Other instruments offered at WIYN include the upgraded ODI, with a 48'x40' focal plane. Other facility instruments on offer are HYDRA, the IFUs (SparsePak, HexPak, and GradPak), WHIRC (with or without WTTM), and the queue-operated speckle imager NESSI. Observers wishing to use Hexpak or Gradpak in 2019B should contact the PI (Matthew Bershady) at mab@astro.wisc.edu before submitting a proposal to use these IFUs.


Note to ODI proposers: the smaller Mosaic filters are no longer be available with ODI due to the full complement of permanently mounted, large ODI filters.  These include u’,g’,r’,i’,z’ and four narrowband filters (NB422, NB695, NB746 and H-alpha).


All WIYN proposers, please review the Proposal Information page (http://www.wiyn.org/Observe/wiynproposalinfo.html) to ensure all the required information is submitted on your proposal.


Remote Observing: KPNO offers remote observing for selected programs on WIYN in 2020B. If you are interested in this opportunity, please see the requirements for observing remotely at http://www.wiyn.org/Observe/wiynremote.html. If you are requesting remote observing, please make a note of this in the "Scheduling constraints and non-usable dates" section that appears at the bottom of the first page of the NOAO proposal form and include any additional details in the "Technical Description" text of your observing run.


3.5 CTIO

Blanco 4-m

Instruments avasilable: In 2020B, CTIO will be offering the Dark Energy Camera (DECam) and the Cerro Tololo Ohio State Multi-Object Spectrograph (COSMOS).

Nights available in 2020B for new regular programs: Approximately 90.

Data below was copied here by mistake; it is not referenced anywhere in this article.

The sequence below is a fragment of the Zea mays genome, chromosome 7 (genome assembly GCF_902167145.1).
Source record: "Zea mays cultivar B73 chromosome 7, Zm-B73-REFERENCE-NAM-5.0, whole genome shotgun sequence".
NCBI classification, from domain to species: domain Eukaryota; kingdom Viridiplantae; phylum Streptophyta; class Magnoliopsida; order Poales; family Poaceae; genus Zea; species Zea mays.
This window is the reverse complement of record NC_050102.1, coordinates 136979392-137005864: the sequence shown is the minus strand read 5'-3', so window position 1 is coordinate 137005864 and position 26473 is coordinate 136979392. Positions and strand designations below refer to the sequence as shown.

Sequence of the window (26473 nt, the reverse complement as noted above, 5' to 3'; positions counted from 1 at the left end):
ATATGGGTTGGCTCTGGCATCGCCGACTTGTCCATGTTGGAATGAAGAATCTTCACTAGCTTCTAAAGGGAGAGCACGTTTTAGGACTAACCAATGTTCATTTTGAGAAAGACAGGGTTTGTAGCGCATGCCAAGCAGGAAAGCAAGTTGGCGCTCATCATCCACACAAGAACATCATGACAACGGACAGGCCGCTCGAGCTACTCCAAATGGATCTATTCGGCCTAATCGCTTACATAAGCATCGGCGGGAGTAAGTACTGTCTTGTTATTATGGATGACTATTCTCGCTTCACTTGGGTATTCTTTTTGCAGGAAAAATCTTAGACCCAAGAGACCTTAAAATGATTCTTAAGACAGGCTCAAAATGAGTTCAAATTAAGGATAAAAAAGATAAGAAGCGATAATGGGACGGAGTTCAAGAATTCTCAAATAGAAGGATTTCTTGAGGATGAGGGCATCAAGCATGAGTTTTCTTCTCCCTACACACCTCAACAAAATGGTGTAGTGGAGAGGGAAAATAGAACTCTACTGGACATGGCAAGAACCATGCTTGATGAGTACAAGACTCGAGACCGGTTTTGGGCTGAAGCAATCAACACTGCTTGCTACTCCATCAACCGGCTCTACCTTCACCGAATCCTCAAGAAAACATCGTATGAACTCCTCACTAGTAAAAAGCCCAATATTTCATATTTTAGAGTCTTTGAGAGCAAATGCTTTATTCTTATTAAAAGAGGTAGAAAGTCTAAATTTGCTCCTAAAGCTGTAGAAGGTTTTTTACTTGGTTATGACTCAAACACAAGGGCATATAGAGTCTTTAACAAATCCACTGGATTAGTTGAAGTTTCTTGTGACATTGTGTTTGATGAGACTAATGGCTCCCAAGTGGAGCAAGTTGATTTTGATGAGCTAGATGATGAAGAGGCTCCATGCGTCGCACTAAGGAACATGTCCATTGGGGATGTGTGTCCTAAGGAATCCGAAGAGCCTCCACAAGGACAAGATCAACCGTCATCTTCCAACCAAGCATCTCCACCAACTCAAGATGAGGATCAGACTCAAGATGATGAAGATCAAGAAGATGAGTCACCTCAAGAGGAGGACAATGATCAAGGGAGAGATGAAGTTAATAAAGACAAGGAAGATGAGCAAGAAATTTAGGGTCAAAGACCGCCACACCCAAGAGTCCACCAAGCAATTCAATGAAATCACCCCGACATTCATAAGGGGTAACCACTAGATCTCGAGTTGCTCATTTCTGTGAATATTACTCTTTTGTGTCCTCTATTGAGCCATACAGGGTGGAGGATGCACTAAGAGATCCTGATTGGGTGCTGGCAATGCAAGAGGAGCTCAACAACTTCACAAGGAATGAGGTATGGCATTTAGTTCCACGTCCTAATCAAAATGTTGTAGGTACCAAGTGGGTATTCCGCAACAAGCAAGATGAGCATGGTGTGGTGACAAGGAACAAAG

The SOAR website is located at:


Instruments: All instruments that were available in the previous semester, including TripleSpec 4.1, are currently available. See the Facilities Table in Sections 4.1 and 4.2 below for a list with links.

Queue scheduling: For semester 2020B, SOAR will continue to offer queue time through the AEON network (http://www.ctio.noao.edu/soar/content/soar-aeon-home-page). Because we have a stable operation, we can now confidently support proposals that require the flexibility the AEON queue offers, in particular programs requiring small amounts of time spread over the semester, or where targets are not entirely predictable. AEON remains the recommended choice for programs with a large number of targets distributed over the sky, as well as those where monthly or bi-weekly cadences are required. We cannot generally support higher cadences (e.g., weekly) unless demand increases sufficiently; exceptions may be possible where the higher cadence is only required for a portion of the semester. Note that we can and do support observations of solar system objects using non-sidereal tracking.